“City sidewalks, busy sidewalks, dressed in holiday style…in the air there’s a feeling of Christmas…”
Most years, I’m gladly swept up into the season of Christmas carols, Advent wreaths, and my personal favorite: Hallmark Christmas movies. But, something about this year, these last 12 months of the news, social media, acts of terror, heavy hearts I’ve seen and prayed with while doing ministry, is causing me to instead take a pause. It causes me to sit quietly for a moment and really consider this last year; to internalize what is happening in our world and in my heart as I enter deeper into this season of Advent.
We, over at The Vigil Project, have been praying through this season in light of our totally imperfect circumstances. As we travel around the country this December praying and praising with the grassroots church, preparing our own hearts for the Lord’s coming at Christmas, it is so easy to internalize our own shortcomings and problems and also take on the problems of those around us. It is so easy to allow our burdens to steal our joy. Because now, perhaps more than in years past, it is clear that our world is simply broken. Our circumstances are broken. Our hearts are broken. Our families are broken. Maybe our finances are broken. Our vehicles might be broken. (Snow in the Midwest, need I say more?!) My temptation is taking the weight of the world onto my own shoulders. My temptation is to fear.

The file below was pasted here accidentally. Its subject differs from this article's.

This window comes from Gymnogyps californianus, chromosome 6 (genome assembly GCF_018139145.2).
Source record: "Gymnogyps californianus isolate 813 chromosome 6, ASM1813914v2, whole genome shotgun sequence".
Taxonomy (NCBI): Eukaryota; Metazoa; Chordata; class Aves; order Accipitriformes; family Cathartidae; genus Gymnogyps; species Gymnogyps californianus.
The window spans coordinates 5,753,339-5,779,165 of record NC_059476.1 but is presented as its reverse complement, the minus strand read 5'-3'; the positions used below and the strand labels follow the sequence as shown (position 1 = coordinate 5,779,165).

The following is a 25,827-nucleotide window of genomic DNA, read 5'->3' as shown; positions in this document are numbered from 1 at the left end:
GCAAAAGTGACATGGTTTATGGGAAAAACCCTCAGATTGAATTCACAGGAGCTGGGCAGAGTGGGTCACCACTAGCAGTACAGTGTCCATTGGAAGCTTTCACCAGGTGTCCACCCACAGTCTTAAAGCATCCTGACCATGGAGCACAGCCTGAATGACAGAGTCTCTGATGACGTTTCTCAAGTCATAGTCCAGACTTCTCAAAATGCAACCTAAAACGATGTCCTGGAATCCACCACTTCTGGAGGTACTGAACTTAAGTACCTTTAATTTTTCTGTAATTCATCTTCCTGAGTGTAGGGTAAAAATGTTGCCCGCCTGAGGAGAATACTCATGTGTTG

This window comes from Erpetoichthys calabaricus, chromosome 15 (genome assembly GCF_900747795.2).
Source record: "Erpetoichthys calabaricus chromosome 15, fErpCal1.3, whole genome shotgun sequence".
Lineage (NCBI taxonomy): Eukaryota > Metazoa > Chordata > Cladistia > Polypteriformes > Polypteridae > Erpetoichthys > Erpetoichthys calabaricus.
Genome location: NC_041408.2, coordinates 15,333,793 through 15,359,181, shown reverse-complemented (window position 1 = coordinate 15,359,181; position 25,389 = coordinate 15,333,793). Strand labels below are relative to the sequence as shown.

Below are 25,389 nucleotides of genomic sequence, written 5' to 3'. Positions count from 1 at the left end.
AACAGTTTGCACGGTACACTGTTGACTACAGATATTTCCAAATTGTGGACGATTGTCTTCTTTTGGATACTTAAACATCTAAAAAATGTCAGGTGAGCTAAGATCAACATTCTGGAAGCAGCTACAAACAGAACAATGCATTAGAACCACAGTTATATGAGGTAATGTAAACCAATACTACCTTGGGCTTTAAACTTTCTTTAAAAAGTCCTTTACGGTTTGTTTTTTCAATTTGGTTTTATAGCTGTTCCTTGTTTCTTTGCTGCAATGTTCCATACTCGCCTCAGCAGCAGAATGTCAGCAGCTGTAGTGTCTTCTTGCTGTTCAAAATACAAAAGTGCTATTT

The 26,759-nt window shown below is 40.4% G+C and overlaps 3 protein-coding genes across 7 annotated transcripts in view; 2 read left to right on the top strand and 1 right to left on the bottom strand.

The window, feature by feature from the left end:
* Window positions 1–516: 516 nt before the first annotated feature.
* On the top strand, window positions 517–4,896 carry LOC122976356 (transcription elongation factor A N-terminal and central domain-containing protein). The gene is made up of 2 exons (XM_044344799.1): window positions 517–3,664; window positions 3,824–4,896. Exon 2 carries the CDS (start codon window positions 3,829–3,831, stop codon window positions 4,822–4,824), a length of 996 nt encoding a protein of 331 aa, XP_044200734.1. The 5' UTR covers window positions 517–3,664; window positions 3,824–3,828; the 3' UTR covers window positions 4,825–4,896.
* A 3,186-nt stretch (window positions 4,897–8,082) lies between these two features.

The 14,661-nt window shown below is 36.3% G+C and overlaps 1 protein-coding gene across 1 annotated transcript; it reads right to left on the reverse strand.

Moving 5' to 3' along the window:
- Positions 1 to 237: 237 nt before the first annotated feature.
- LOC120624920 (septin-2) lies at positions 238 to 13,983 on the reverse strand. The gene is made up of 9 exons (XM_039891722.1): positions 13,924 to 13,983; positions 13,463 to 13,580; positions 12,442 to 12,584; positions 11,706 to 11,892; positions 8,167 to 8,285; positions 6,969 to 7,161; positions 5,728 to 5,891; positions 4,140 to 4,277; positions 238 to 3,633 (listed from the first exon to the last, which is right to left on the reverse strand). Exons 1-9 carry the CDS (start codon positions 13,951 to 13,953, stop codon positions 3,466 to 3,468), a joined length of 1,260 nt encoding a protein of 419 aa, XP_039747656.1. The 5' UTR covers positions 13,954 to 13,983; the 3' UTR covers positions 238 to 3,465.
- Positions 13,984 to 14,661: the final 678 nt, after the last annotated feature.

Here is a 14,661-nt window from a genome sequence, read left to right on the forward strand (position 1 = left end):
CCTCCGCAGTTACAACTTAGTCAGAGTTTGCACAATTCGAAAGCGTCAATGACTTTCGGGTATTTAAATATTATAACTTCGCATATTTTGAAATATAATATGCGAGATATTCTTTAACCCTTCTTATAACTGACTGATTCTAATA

And yet, this is exactly the opposite of what today’s readings remind us about our faithful Lord:
“He will be gracious to you when you cry out,
as soon as he hears he will answer you.
The Lord will give you the bread you need
and the water for which you thirst.”
Instead of being burdened by our brokenness this season, perhaps the focus should be on waiting in a joyful hope for our Savior, who comes to save us.
Truth be told, sometimes I battle finding the balance in viewing the Christmas carols, the recipes, the gifts, and my beloved list of Hallmarks as pulling me in a juxtaposing direction to preparing my heart for Christmas. But I have come to find that the magic and the wonder and the sparkles, they speak to something incredibly sacred stamped upon our hearts in an evermore secularizing world. There’s something Divine about this season, and it doesn’t matter how commercialized, materialistic, or non-religious the attempts become. Advent and Christmas ARE, by their very nature, kissed by the Divine. They ARE sacred. They ARE His. Just as WE are His.
He knows our every burden, our every stress, our every area of brokenness. Perhaps, this year, the Lord desires us to know that He hears us and He WILL answer. He, alone, can provide for our every need. He comes, indeed, to save us all as only a Savior can.
Andrea Thomas is a founding member and artist with The Vigil Project, a community of artists, musicians, and filmmakers that produce multimedia resources for an authentic encounter with God and growth in prayer.